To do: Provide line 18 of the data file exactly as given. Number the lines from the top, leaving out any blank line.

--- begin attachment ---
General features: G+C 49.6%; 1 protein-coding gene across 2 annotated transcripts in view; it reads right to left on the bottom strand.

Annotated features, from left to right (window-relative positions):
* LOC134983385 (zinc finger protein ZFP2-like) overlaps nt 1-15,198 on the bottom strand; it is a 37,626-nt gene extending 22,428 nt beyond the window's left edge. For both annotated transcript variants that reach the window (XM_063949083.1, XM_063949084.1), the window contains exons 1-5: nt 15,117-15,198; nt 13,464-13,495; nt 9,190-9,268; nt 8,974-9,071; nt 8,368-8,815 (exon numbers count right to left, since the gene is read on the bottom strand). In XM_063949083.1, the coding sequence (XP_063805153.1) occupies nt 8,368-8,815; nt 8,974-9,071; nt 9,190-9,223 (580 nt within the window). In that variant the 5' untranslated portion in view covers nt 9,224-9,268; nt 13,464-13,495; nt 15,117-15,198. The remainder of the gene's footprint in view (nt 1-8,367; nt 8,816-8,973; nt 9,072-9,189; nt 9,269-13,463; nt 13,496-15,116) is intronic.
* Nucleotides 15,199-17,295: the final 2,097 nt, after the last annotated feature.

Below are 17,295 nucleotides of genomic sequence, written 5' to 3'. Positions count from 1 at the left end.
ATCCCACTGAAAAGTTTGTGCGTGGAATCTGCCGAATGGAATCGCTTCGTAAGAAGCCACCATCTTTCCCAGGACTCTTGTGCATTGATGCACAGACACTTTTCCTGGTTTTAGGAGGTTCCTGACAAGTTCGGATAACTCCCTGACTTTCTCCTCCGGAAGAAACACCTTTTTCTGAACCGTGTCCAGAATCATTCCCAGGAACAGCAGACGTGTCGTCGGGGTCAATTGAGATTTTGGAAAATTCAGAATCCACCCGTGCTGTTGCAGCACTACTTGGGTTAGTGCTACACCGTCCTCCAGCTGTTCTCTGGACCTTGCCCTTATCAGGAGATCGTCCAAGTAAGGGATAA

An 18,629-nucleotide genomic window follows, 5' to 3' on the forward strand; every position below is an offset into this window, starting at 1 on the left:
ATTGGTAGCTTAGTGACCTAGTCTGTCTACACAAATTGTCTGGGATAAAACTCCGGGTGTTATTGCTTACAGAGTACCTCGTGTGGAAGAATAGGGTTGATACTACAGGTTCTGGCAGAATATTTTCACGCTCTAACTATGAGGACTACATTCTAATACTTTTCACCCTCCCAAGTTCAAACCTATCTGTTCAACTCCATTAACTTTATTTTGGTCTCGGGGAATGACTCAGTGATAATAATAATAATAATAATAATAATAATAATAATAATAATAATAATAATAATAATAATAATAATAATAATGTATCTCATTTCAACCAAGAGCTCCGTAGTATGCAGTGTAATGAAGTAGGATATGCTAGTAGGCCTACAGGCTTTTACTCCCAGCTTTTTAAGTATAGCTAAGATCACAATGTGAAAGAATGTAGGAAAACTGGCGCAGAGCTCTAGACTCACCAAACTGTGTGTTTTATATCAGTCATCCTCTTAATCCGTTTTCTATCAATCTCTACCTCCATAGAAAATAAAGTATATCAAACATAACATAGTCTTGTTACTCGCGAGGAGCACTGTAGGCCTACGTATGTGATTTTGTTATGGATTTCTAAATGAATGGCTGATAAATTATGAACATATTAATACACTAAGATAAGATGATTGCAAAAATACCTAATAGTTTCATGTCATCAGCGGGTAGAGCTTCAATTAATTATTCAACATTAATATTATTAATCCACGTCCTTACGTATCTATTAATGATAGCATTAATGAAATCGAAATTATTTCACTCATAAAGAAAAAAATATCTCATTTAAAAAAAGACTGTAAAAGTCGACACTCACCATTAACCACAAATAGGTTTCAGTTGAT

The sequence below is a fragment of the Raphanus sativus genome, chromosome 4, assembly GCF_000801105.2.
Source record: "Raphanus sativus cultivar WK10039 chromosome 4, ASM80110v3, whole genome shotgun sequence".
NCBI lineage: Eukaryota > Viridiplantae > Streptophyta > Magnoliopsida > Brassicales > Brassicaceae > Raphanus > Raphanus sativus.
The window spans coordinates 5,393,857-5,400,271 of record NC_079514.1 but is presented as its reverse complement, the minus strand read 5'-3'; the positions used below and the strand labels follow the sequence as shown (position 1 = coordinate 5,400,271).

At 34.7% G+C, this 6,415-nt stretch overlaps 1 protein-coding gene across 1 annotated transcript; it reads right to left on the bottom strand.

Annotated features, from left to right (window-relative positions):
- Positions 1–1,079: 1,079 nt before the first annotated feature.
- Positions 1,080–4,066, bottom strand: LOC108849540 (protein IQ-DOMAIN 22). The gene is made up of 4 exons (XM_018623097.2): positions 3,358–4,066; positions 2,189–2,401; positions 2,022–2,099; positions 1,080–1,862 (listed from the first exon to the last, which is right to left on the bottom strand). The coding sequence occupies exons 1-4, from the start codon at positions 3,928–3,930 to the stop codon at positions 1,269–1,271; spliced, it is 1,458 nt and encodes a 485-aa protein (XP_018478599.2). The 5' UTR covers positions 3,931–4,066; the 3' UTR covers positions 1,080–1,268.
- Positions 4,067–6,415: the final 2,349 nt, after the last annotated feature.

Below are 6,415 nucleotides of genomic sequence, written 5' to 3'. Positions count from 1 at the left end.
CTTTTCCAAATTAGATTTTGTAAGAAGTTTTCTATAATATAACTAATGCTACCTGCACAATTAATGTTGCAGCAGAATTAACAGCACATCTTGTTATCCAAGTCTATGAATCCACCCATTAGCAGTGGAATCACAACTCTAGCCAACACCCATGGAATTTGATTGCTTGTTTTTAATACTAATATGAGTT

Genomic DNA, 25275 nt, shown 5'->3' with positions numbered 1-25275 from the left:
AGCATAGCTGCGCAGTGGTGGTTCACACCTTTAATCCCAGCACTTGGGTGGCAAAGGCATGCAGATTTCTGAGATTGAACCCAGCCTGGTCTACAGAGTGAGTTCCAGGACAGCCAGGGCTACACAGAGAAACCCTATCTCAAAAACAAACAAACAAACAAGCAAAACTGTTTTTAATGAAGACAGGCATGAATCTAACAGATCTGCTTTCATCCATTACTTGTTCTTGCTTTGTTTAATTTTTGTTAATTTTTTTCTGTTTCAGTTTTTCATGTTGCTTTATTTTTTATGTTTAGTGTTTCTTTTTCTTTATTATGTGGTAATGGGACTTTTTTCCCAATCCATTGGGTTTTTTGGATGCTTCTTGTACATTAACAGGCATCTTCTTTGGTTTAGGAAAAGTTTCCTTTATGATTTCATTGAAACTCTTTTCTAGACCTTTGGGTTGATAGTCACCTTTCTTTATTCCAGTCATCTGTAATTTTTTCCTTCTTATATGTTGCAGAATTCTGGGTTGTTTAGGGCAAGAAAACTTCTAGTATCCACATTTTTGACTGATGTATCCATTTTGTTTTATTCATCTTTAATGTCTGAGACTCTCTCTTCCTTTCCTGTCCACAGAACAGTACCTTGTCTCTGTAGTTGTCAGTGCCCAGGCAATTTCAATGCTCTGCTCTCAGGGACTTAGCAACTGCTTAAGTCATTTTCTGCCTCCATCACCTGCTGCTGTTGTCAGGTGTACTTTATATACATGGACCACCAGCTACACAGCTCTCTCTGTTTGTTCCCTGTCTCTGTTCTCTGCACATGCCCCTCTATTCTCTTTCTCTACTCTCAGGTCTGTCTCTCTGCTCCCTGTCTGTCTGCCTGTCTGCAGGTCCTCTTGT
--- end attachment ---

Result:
Below are 6,415 nucleotides of genomic sequence, written 5' to 3'. Positions count from 1 at the left end.